Clinical case
A sporadic case of pseudohypoparathyroidism type Ib
Um caso de pseudohipoparatiroidismo tipo Ib esporádico
Joana Morgadoa,, , Patrícia Diasb, Maria de Lurdes Sampaioc, Ana Berta Sousab
a Pediatrics Department, Hospital Espírito Santo de Évora E.P.E., Évora, Portugal
b Genetics Department, Hospital Santa Maria, CHLN E.P.E., Centro Académico de Lisboa, Lisboa, Portugal
c Pediatric Endocrinology Department, Hospital Santa Maria, CHLN E.P.E., Centro Académico de Lisboa, Lisboa, Portugal
Received 17 September 2015, Accepted 22 February 2016

Pseudohypoparathyroidism is a genetically heterogeneous condition characterized by hypocalcemia and hyperphosphatemia resulting from end-organ resistance to parathyroid hormone (PTH). It is classified into several distinct entities (type Ia, Ib, Ic, type II), according to the molecular causes and clinical features of the patients.

Case report

We report a symptomatic case of a pediatric patient with hypocalcaemia, hyperphosphatemia, hypomagnesaemia and an elevated serum PTH level that presented with tetany. The molecular genetic test revealed a GNAS gene methylation defect of the A/B promoter, which confirms the diagnosis of a sporadic form of pseudohypoparathyroidism type Ib.


o pseudohipoparatiroidismo é uma doença geneticamente heterogénea que se caracteriza por hipocalcemia e hiperfosfatemia que têm origem numa resistência periférica dos órgãos-alvo a hormona paratiroideia (PTH). Classifica-se em várias entidades distintas (tipo Ia, Ib, Ic e tipo II) de acordo com a etiologia molecular e características clínicas dos doentes.

Caso clínico

os autores descrevem o caso de uma criança com hipocalcemia, hiperfosfatemia, hipomagnesemia e elevação da PTH sérica que se manifestou através de tetania. O estudo molecular revelou um defeito de metilação no promoter A/B do gene GNAS que confirmou o diagnóstico de uma forma esporádica de pseudohipoparatiroidismo tipo Ib.

Pseudohypoparathyroidism, GNAS, Methylation
Pseudohipoparatiroidismo, GNAS, Metilação

Pseudohypoparathyroidism (PHP) is a genetically heterogeneous condition characterized by hypocalcemia and hyperphosphatemia resulting from end-organ resistance to parathyroid hormone (PTH).1 Patients with this condition carry mutations within the GNAS locus on chromosome 20q13.3.2,3 PHP is classified into several distinct entities (type Ia, Ib, Ic, type II), according to the molecular causes and clinical features of the patients.4

The GNAS gene is paternally imprinted in the proximal renal tubules in humans. PHP-Ib is caused by defects of the maternally derived GNAS allele and patients show hypomethylation at one or more of the 4 differentially methylated regions (DMRs) of GNAS. PHP-Ib can follow an autosomal dominant trait (AD-PHP-Ib) or occur as a disorder that appears to be sporadic.5–7 Genetic causes of PHP-Ib include cryptic deletions within the genes neighboring GNAS, STX16 and NESP55, and epimutation of GNAS DMRs.5,8 A few of the sporadic patients, all with broad methylation changes, were shown to be affected by paternal uniparental isodisomy (patUPD20) involving the long arm of chromosome 20, which comprises the GNAS locus,9–11 but most apparently sporadic cases have not yet been resolved at the molecular level5,8,12–16 raising the question as to whether alternative mechanisms could explain the methylation changes observed in sporadic PHP-Ib patients such as environmental and exogenous factors.17–20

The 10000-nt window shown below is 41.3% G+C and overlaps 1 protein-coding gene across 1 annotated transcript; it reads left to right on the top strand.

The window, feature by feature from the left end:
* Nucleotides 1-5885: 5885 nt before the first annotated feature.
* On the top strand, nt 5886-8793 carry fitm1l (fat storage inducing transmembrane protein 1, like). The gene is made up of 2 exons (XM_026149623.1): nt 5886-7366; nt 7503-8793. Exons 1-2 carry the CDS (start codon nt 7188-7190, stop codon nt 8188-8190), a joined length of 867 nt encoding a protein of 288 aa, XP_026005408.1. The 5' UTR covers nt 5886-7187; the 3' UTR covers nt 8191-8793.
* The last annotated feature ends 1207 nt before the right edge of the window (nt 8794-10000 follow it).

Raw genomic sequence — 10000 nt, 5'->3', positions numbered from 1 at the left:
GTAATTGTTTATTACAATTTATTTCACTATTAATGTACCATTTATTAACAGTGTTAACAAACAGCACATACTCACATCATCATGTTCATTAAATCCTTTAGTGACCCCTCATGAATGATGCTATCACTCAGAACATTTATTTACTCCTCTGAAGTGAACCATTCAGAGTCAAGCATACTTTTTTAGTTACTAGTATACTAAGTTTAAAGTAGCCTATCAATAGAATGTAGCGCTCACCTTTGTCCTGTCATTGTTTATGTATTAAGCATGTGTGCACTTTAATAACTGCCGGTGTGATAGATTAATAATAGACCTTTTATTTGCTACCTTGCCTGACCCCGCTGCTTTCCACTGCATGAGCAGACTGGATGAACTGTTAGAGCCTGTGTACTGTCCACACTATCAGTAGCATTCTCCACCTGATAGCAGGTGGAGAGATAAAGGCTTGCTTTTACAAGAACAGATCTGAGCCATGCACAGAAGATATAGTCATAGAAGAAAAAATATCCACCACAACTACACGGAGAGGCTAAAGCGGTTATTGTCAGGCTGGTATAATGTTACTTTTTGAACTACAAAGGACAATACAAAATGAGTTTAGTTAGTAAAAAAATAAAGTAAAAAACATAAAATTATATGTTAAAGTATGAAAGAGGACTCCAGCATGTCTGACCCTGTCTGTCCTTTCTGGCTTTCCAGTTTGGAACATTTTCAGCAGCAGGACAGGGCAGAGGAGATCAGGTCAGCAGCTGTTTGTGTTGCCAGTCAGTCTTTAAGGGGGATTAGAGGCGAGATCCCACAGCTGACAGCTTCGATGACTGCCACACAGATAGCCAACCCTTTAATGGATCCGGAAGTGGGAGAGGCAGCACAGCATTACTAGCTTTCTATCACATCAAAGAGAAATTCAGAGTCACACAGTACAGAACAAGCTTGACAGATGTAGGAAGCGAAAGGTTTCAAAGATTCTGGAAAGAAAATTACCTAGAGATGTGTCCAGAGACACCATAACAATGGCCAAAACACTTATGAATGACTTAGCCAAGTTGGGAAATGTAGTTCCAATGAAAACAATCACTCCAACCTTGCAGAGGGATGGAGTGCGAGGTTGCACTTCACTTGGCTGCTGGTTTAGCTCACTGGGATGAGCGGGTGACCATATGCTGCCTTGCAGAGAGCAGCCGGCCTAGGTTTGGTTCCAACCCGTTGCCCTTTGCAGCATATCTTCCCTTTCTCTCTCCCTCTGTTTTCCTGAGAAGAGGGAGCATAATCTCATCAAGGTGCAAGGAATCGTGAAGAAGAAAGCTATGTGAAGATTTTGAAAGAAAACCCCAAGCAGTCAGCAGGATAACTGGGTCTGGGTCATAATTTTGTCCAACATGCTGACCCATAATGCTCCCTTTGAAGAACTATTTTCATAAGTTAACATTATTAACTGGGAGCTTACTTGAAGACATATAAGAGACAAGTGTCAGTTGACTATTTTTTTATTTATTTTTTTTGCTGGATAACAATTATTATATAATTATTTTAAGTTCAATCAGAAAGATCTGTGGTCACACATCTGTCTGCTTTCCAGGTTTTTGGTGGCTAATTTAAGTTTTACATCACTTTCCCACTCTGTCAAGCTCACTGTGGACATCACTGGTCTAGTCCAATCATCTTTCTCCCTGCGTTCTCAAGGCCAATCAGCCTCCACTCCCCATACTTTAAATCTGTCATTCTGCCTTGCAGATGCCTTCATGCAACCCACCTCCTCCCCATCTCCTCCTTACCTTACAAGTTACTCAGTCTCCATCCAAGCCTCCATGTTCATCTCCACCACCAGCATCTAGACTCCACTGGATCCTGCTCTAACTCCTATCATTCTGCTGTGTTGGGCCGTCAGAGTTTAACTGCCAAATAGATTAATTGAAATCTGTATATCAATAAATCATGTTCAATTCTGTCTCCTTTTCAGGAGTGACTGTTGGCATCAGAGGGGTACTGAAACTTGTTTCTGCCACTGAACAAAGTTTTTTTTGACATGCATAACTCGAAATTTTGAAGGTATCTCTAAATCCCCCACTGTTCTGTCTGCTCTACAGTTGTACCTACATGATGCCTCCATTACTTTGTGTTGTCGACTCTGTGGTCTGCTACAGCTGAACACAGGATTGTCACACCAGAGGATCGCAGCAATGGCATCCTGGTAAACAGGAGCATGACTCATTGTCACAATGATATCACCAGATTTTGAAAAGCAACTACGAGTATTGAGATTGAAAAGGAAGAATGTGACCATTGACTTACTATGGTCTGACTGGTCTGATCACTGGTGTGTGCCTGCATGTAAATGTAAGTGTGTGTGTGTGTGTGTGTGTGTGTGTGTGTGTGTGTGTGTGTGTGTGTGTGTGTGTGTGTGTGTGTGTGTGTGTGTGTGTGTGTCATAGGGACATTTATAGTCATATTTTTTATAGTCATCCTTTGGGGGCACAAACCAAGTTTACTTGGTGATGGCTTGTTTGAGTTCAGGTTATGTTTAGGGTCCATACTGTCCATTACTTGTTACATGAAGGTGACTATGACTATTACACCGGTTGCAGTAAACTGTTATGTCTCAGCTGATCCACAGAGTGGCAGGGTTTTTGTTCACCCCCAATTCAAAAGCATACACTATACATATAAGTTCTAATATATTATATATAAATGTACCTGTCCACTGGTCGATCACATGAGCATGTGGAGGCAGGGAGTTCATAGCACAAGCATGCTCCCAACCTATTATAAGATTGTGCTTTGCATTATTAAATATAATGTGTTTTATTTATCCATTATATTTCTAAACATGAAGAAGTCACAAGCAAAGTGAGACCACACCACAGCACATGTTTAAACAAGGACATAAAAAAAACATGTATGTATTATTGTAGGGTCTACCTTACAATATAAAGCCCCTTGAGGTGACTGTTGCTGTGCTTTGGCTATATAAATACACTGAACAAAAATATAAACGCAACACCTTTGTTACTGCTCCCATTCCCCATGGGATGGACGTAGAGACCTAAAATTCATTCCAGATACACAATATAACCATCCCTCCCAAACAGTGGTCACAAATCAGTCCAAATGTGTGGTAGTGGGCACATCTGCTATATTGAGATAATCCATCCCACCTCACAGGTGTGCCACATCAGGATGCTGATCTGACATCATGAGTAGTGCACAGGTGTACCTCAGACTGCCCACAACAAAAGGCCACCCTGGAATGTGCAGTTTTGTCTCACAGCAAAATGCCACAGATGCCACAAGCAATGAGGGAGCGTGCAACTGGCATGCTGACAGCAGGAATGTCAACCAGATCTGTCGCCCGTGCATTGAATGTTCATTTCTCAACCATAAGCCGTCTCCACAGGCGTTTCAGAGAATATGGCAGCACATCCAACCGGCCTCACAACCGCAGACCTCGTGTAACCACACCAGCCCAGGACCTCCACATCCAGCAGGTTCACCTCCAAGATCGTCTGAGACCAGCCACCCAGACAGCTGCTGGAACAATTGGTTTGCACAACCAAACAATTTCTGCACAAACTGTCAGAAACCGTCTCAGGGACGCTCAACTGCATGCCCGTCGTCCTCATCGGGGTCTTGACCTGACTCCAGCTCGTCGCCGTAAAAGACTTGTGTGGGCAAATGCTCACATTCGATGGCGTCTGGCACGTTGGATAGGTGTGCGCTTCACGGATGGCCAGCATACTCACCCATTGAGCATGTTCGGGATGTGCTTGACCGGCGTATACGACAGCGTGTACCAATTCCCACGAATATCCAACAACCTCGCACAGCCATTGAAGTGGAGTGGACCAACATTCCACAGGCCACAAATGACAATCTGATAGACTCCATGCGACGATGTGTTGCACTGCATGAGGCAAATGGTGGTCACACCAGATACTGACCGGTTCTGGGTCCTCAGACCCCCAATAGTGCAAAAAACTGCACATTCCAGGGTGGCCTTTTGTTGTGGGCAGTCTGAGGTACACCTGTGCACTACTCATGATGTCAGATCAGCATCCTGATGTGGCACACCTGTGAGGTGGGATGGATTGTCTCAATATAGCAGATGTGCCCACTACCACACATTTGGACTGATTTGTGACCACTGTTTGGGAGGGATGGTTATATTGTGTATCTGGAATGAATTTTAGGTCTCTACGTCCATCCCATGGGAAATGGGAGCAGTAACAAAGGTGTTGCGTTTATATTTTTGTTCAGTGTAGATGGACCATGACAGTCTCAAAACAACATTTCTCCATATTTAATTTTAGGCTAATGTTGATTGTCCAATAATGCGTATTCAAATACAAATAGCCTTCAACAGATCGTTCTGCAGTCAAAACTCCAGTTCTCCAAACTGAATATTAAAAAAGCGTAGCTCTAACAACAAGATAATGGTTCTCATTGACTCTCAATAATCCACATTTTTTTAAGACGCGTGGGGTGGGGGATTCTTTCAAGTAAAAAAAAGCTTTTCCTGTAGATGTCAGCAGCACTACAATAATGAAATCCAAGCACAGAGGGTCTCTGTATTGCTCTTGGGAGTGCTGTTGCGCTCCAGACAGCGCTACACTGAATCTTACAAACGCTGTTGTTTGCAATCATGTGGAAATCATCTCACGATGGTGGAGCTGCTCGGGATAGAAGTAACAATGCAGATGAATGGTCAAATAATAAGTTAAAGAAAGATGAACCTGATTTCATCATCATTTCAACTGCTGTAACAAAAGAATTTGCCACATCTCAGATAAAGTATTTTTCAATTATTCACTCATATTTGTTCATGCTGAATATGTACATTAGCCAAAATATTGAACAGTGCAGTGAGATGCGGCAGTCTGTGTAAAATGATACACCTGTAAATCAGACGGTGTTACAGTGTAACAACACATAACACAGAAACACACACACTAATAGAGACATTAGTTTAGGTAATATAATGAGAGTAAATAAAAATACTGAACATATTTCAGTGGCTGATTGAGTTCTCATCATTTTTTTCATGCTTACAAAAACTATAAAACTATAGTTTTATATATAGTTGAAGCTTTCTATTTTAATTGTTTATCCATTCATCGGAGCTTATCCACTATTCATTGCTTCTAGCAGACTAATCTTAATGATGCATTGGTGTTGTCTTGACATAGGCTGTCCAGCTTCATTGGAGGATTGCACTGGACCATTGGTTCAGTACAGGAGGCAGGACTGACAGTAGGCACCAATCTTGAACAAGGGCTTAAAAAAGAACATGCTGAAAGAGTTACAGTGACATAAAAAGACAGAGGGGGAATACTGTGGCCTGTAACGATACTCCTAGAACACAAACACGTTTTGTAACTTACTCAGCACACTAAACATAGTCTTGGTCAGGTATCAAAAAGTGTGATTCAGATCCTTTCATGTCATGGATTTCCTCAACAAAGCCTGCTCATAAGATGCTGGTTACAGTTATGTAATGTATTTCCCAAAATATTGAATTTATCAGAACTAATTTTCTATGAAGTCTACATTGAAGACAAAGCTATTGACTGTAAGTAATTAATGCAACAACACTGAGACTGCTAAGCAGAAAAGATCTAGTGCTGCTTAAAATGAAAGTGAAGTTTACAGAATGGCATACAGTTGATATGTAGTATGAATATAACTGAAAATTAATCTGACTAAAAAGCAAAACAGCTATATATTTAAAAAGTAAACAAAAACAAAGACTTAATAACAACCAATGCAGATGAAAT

PHP-Ib patients present with PTH- and, sometimes, TSH-resistance and typically lack the features of Albright hereditary osteodystrophy (AHO), although some PHP-Ib cases with GNAS imprinting defects have recently been shown to have AHO features.21–24 These patients are usually identified by hypocalcemia-associated neuromuscular irritability, such as tetany, generalized convulsions, and/or muscle cramps, although a substantial fraction of the patients remain asymptomatic and are identified only by familial studies.6,25

Here, we report a Portuguese patient with sporadic PHP-Ib due to promoter A/B methylation defect with homozygous abnormality.

Case report

This female patient was born as the first child to nonconsanguineous parents from Guinea-Bissau at 41 weeks of gestation after an uncomplicated pregnancy and delivery. Her birth weight was 4550g (95th percentile), length 55cm (95th percentile) and head circumference 36.5cm (83rd percentile). She developed neonatal hypoglycemia immediately after birth and hyperbilirrubinemia on the 3rd day of life. Neonatal screening tests were normal and her postnatal growth evolved on the 95th percentile with no developmental delay.

In December 2002, at the age of nine she was admitted to the hospital due to tetany, which was wrongly interpreted as a generalized seizure. There was a history of general fatigue, poor school performance and tingling in the hands that began 2 months earlier. Physical examination showed truncal obesity, round face but no other phenotypic features of AHO. Her height was 143cm (93rd percentile). Laboratory investigation revealed serum hypocalcemia with a calcium level of 5.6mg/dL (normal range 9.6–10.6mg/dL), hyperphosphatemia, hypomagnesaemia and an elevated serum PTH level of 165pg/mL (normal range 10–60pg/mL), normal alkaline phosphatase, serum albumin and a normal thyroid function. Head computerized tomography revealed bilateral, symmetric calcifications in thalamus, basal ganglia and white subcortical frontotemporal substance (Fig. 1).